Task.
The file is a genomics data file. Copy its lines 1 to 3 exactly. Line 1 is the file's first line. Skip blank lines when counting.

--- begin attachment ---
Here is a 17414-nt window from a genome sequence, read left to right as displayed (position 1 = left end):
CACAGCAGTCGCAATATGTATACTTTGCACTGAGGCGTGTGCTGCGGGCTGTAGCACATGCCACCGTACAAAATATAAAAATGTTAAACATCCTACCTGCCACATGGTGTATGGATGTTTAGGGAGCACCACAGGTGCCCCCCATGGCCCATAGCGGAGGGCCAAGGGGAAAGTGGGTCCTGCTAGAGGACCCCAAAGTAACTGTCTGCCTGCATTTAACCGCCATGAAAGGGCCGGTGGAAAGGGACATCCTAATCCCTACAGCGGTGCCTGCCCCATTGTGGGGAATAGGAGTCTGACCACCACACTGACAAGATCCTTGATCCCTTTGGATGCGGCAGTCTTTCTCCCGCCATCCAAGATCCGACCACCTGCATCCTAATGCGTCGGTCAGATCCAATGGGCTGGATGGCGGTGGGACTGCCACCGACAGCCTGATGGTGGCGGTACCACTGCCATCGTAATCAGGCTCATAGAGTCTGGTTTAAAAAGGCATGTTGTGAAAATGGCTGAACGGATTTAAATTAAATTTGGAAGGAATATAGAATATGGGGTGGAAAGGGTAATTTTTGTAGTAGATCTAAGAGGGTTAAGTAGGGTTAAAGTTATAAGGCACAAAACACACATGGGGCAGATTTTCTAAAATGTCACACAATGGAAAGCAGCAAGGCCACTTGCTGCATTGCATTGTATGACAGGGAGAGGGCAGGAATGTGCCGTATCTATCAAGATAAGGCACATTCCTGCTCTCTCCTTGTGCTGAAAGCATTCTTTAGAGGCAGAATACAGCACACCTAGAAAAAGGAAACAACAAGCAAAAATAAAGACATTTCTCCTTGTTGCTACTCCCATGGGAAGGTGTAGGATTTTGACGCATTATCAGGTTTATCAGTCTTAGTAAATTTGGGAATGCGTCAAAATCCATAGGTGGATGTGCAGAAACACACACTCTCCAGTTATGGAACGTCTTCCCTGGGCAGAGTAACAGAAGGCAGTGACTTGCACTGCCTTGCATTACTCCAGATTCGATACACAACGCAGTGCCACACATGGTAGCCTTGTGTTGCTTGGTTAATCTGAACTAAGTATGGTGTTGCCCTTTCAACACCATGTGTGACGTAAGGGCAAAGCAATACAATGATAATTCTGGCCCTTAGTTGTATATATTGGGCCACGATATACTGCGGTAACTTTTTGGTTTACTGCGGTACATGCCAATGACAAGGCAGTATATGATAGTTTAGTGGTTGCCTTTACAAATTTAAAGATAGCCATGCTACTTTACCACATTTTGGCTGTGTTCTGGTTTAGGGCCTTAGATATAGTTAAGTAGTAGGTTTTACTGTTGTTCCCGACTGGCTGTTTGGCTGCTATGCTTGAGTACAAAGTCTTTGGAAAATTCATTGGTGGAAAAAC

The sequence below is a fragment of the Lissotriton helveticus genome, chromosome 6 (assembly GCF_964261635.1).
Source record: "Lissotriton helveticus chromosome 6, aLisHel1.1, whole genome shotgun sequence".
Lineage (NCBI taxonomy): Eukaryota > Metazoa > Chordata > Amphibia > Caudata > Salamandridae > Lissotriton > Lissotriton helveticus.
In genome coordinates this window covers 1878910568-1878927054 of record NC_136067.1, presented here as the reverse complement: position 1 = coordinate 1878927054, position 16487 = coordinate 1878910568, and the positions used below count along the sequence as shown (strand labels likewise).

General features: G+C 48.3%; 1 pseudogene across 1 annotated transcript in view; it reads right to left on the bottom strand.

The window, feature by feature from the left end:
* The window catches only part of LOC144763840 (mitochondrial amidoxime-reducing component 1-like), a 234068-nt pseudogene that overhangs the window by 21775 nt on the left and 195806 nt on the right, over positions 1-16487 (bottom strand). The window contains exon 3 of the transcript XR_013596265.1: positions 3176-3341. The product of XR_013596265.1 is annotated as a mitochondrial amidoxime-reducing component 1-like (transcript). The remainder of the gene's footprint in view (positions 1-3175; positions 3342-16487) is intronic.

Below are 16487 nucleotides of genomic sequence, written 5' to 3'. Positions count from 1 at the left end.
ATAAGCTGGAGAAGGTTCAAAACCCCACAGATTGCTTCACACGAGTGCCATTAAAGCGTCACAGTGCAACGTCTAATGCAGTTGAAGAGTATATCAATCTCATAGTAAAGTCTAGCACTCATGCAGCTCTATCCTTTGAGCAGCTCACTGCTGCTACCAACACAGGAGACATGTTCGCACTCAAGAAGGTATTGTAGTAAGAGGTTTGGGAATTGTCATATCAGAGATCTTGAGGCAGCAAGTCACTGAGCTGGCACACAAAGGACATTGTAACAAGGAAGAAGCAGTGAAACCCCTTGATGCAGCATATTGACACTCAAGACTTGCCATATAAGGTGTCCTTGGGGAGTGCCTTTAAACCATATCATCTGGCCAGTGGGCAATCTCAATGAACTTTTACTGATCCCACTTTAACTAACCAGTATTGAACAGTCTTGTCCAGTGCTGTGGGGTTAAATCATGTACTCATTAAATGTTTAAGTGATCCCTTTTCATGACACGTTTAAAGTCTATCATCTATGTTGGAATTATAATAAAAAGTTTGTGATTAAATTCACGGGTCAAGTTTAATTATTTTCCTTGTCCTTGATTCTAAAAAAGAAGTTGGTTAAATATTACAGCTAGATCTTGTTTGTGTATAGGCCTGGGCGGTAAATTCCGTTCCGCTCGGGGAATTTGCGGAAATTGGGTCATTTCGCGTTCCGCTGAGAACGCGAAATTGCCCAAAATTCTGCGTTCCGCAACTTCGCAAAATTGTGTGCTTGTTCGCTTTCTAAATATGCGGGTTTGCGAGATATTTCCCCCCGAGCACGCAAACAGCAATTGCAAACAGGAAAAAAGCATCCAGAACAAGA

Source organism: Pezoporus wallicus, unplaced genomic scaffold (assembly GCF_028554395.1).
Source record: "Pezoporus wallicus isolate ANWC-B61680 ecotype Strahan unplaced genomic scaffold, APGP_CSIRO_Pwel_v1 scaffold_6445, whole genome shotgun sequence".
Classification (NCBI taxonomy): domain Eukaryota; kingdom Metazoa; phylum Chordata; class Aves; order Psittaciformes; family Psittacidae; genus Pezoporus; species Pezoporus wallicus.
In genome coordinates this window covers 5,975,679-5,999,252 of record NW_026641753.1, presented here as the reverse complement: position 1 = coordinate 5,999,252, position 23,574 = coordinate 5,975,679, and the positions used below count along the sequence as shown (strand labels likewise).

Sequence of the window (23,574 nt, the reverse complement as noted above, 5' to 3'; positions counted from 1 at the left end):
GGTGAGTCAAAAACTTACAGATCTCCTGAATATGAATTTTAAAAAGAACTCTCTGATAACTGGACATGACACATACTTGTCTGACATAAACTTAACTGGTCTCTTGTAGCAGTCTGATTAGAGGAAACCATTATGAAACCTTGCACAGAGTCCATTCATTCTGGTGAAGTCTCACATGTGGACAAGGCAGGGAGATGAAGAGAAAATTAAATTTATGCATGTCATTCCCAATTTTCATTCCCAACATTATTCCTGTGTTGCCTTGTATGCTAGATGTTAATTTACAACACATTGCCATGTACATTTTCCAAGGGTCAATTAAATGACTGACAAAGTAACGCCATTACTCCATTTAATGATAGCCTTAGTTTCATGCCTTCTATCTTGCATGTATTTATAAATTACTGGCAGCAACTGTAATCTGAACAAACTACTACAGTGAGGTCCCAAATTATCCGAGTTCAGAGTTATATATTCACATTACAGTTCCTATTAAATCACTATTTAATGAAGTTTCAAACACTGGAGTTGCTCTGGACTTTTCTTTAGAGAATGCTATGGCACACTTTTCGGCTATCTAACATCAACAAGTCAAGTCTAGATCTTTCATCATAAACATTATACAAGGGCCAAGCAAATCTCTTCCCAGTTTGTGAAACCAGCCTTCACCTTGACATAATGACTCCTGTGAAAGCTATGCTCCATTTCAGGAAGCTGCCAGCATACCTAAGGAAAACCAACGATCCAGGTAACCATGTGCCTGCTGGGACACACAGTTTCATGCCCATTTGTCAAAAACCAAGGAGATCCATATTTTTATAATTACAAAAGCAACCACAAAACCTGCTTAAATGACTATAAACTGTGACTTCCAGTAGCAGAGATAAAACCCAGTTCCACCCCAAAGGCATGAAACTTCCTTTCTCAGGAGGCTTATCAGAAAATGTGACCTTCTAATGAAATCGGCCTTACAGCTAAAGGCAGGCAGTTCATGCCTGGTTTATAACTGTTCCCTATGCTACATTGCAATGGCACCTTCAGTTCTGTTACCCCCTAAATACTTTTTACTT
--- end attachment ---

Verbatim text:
Here is a 17414-nt window from a genome sequence, read left to right as displayed (position 1 = left end):
CACAGCAGTCGCAATATGTATACTTTGCACTGAGGCGTGTGCTGCGGGCTGTAGCACATGCCACCGTACAAAATATAAAAATGTTAAACATCCTACCTGCCACATGGTGTATGGATGTTTAGGGAGCACCACAGGTGCCCCCCATGGCCCATAGCGGAGGGCCAAGGGGAAAGTGGGTCCTGCTAGAGGACCCCAAAGTAACTGTCTGCCTGCATTTAACCGCCATGAAAGGGCCGGTGGAAAGGGACATCCTAATCCCTACAGCGGTGCCTGCCCCATTGTGGGGAATAGGAGTCTGACCACCACACTGACAAGATCCTTGATCCCTTTGGATGCGGCAGTCTTTCTCCCGCCATCCAAGATCCGACCACCTGCATCCTAATGCGTCGGTCAGATCCAATGGGCTGGATGGCGGTGGGACTGCCACCGACAGCCTGATGGTGGCGGTACCACTGCCATCGTAATCAGGCTCATAGAGTCTGGTTTAAAAAGGCATGTTGTGAAAATGGCTGAACGGATTTAAATTAAATTTGGAAGGAATATAGAATATGGGGTGGAAAGGGTAATTTTTGTAGTAGATCTAAGAGGGTTAAGTAGGGTTAAAGTTATAAGGCACAAAACACACATGGGGCAGATTTTCTAAAATGTCACACAATGGAAAGCAGCAAGGCCACTTGCTGCATTGCATTGTATGACAGGGAGAGGGCAGGAATGTGCCGTATCTATCAAGATAAGGCACATTCCTGCTCTCTCCTTGTGCTGAAAGCATTCTTTAGAGGCAGAATACAGCACACCTAGAAAAAGGAAACAACAAGCAAAAATAAAGACATTTCTCCTTGTTGCTACTCCCATGGGAAGGTGTAGGATTTTGACGCATTATCAGGTTTATCAGTCTTAGTAAATTTGGGAATGCGTCAAAATCCATAGGTGGATGTGCAGAAACACACACTCTCCAGTTATGGAACGTCTTCCCTGGGCAGAGTAACAGAAGGCAGTGACTTGCACTGCCTTGCATTACTCCAGATTCGATACACAACGCAGTGCCACACATGGTAGCCTTGTGTTGCTTGGTTAATCTGAACTAAGTATGGTGTTGCCCTTTCAACACCATGTGTGACGTAAGGGCAAAGCAATACAATGATAATTCTGGCCCTTAGTTGTATATATTGGGCCACGATATACTGCGGTAACTTTTTGGTTTACTGCGGTACATGCCAATGACAAGGCAGTATATGATAGTTTAGTGGTTGCCTTTACAAATTTAAAGATAGCCATGCTACTTTACCACATTTTGGCTGTGTTCTGGTTTAGGGCCTTAGATATAGTTAAGTAGTAGGTTTTACTGTTGTTCCCGACTGGCTGTTTGGCTGCTATGCTTGAGTACAAAGTCTTTGGAAAATTCATTGGTGGAAAAAC

The sequence below is a fragment of the Lissotriton helveticus genome, chromosome 6 (assembly GCF_964261635.1).